WSJ: How to navigate the era of social responsibility as a CEO  

This year marked a shift in CEO priorities, from the traditional singular focus on shareholder value to an additional focus on societal well-being, which could significantly change top executives' roles, The Wall Street Journal reports. 

This evolution was marked by a decision in August by the Business Roundtable, a coalition of 181 CEOs, who agreed to move away from the idea that "corporations exist principally to serve their shareholders," for the first time since 1978. 

Here are three tips for CEOs, based on coverage of this change from The Wall Street Journal:

1. Tap into new skills. CEOs will still need to be able to drive a business agenda, but now more than ever, it will be critical that CEOs can bring interpersonal skills to the table, such as empathy, self-awareness and courage to address controversial topics.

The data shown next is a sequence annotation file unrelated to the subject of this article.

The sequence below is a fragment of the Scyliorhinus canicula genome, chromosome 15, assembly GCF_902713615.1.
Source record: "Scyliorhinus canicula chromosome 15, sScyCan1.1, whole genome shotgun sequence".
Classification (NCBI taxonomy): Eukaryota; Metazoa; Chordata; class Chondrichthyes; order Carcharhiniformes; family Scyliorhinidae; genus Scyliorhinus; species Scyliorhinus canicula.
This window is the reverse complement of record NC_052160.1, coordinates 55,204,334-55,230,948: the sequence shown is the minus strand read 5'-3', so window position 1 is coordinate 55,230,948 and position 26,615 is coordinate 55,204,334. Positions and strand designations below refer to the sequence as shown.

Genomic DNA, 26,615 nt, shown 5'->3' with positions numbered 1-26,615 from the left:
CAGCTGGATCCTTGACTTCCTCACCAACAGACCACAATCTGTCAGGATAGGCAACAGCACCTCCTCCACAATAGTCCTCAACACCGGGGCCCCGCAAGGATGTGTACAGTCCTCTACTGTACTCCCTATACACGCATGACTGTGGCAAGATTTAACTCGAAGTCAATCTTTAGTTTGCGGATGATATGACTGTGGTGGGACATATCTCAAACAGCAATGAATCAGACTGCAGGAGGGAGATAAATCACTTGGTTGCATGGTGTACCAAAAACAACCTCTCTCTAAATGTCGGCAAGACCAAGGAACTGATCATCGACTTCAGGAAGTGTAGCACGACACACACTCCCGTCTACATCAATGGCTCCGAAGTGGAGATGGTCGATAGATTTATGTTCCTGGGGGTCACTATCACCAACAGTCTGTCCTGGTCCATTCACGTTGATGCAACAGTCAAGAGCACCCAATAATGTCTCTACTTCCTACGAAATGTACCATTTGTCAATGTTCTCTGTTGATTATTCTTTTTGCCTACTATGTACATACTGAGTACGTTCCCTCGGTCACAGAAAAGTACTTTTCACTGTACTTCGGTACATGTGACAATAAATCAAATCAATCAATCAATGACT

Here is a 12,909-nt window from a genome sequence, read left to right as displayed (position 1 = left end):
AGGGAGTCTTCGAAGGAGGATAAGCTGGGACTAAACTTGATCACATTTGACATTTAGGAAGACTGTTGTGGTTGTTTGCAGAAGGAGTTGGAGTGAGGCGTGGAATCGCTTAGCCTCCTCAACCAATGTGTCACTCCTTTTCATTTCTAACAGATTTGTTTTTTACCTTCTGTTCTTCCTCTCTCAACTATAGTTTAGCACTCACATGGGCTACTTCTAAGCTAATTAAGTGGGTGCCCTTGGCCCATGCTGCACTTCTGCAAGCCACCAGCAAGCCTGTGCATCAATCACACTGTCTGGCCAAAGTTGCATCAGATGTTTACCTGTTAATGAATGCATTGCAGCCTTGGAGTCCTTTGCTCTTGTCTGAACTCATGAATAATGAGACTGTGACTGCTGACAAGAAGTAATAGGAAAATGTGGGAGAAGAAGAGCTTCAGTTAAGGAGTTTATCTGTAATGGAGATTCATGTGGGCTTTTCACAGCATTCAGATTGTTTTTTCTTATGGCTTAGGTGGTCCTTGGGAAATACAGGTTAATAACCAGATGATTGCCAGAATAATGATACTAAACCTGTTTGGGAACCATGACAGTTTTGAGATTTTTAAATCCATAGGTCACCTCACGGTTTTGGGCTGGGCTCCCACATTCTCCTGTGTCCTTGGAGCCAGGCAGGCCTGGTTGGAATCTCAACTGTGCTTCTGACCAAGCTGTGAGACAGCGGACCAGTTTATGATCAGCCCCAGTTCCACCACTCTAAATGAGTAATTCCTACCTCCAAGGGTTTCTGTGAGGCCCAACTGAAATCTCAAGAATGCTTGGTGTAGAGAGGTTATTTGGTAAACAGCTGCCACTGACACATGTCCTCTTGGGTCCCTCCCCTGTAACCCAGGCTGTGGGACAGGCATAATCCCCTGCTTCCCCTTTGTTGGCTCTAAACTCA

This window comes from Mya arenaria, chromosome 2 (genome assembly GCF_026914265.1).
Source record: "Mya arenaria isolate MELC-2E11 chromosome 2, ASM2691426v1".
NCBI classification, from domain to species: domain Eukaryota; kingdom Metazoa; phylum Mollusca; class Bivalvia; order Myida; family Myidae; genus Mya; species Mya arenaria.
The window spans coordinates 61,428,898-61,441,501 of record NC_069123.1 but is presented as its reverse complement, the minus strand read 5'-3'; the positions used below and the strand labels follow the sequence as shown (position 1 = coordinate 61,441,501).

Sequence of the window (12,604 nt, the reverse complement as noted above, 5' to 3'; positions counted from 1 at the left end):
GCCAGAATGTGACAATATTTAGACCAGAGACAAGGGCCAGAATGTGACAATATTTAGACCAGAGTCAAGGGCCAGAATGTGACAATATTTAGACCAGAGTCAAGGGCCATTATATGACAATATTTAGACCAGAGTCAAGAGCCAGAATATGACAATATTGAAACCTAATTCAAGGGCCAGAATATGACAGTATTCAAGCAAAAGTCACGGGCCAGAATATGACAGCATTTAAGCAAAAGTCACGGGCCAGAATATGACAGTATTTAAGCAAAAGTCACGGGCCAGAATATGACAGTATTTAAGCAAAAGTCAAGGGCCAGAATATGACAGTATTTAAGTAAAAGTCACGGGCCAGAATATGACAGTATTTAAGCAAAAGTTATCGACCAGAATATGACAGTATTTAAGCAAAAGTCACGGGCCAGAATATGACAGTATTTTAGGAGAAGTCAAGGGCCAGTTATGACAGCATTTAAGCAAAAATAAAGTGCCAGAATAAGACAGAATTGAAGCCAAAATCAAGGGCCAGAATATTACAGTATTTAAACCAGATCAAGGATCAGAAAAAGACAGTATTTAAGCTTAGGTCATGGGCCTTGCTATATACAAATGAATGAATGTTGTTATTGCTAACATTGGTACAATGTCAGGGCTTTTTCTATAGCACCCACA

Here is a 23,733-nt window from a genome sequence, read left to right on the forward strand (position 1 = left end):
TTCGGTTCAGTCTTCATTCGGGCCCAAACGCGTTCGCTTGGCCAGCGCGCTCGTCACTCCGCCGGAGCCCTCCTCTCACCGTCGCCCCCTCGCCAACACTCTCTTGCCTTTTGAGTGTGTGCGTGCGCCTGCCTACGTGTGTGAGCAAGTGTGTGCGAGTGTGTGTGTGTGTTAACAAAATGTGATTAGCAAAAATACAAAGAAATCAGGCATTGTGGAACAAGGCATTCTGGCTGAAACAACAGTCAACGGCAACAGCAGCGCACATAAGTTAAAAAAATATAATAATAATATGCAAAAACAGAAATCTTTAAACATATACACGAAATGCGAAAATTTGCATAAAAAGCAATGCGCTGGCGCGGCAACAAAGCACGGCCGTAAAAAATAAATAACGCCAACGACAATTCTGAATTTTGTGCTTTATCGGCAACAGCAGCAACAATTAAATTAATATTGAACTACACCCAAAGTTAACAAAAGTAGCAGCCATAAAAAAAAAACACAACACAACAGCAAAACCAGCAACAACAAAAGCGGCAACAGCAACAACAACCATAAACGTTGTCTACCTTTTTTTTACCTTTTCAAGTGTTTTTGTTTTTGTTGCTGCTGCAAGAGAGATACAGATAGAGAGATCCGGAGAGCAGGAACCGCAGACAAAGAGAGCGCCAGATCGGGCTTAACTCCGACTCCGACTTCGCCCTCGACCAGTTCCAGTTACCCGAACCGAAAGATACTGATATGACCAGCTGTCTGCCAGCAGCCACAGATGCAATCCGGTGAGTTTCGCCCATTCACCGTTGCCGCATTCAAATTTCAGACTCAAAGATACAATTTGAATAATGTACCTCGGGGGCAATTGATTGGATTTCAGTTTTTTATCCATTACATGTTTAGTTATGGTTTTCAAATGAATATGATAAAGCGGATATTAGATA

2. Look back in history. This shift has historical precedence: CEOs of companies in the post-World War II era, leading up to the 1980s, were focused on greater societal well-being too. It wasn't until the 1980s that the pendulum swung toward shareholder value and financial results in response to a recession and new global competition, according to The Wall Street Journal. 

3. Link environmental, social and governance metrics back to financial value as much as possible. Many CEOs will still be answering to shareholders and working under compensation agreements that incentivize shareholder value. At the end of the day, the new focus on broader social responsibility doesn't eliminate the need to keep an eye on the financial health of an organization. 

Read more here


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